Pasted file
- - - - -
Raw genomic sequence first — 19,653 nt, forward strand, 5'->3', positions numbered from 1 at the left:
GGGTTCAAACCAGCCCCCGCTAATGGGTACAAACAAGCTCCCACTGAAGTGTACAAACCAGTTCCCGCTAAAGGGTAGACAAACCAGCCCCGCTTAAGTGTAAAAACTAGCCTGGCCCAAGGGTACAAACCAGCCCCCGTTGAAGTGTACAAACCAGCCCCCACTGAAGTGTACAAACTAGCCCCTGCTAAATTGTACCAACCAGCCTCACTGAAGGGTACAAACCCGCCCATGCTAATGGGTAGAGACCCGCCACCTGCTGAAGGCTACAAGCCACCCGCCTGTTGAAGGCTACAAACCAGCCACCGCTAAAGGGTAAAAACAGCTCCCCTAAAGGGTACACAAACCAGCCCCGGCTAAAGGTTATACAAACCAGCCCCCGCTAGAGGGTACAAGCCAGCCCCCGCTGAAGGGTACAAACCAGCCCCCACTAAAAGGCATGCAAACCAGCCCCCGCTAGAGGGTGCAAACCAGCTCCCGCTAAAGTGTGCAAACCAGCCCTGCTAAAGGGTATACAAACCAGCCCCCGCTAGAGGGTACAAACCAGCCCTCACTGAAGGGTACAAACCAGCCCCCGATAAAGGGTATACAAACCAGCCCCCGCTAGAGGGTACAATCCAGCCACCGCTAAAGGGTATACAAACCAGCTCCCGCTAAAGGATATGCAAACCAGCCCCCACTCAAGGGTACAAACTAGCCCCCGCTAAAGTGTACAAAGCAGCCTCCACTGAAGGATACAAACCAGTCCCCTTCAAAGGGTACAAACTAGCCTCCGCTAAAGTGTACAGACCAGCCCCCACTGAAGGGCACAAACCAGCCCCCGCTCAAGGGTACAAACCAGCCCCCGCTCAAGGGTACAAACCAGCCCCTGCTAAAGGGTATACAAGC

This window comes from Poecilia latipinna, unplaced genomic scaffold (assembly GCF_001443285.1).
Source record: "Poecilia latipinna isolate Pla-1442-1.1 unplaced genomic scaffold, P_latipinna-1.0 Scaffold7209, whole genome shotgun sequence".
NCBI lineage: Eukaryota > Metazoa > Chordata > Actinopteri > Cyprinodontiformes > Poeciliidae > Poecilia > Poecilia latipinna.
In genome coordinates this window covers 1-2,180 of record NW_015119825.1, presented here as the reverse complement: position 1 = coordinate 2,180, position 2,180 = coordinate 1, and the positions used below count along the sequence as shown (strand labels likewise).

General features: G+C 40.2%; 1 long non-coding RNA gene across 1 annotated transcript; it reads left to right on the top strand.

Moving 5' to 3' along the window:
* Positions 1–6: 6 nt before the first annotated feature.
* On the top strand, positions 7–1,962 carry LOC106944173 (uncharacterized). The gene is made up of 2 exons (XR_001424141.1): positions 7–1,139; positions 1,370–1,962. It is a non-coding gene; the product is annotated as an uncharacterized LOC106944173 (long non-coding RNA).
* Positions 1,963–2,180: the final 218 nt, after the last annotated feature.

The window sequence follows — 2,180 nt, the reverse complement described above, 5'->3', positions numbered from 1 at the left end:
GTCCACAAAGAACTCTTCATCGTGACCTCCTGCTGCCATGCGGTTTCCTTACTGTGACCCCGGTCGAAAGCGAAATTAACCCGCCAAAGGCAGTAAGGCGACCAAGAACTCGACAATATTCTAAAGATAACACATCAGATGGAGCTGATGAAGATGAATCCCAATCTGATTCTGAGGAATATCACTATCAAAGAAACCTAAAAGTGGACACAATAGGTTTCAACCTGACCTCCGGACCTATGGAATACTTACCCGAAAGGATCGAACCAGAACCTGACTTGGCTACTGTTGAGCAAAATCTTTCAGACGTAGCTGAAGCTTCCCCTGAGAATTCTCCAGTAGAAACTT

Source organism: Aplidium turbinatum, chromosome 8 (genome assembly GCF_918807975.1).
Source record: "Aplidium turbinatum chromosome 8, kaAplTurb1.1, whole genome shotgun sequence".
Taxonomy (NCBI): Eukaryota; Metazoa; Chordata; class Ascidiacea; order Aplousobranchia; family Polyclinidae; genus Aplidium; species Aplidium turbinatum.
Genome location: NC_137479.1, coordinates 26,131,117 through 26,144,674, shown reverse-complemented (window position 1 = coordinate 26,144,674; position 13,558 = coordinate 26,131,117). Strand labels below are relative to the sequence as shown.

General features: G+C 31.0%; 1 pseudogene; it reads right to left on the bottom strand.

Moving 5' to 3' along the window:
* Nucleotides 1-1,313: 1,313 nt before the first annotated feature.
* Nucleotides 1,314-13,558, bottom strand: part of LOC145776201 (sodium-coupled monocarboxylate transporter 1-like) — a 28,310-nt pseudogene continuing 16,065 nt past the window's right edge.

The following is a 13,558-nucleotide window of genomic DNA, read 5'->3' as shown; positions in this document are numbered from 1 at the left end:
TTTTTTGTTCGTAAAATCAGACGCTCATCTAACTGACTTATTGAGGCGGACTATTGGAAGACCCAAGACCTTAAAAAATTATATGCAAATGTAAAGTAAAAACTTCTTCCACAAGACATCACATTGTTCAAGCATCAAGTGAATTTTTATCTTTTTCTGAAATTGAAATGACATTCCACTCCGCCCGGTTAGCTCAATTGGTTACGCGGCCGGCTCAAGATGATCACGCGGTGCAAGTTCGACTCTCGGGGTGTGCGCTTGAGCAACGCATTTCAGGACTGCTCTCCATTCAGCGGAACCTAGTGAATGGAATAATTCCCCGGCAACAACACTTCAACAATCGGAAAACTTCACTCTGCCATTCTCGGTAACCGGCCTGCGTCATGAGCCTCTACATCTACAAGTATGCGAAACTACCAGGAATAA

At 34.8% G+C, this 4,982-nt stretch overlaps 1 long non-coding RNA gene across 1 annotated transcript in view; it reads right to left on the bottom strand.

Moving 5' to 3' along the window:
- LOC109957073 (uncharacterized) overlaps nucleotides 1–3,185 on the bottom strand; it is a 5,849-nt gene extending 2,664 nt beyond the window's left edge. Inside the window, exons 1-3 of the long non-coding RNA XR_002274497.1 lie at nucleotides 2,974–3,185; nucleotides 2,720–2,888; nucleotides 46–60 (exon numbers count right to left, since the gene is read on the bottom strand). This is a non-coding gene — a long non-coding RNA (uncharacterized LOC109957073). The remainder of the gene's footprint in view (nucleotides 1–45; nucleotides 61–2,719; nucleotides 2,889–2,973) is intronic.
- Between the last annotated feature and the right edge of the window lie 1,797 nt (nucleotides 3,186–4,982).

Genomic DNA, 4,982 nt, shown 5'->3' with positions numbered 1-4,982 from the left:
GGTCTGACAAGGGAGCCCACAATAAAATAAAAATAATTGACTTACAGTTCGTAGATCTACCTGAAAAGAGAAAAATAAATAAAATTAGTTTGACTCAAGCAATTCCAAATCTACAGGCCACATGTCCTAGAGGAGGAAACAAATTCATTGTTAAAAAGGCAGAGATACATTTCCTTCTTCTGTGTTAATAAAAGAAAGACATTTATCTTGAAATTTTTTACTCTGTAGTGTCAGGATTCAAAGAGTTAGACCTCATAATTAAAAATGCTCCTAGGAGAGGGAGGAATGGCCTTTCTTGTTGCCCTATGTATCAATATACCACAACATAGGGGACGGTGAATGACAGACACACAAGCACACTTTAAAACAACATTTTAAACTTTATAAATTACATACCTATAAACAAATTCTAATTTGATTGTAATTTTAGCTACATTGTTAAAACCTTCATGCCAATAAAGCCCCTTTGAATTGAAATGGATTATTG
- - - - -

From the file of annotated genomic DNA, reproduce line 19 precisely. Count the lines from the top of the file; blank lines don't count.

Moving 5' to 3' along the window: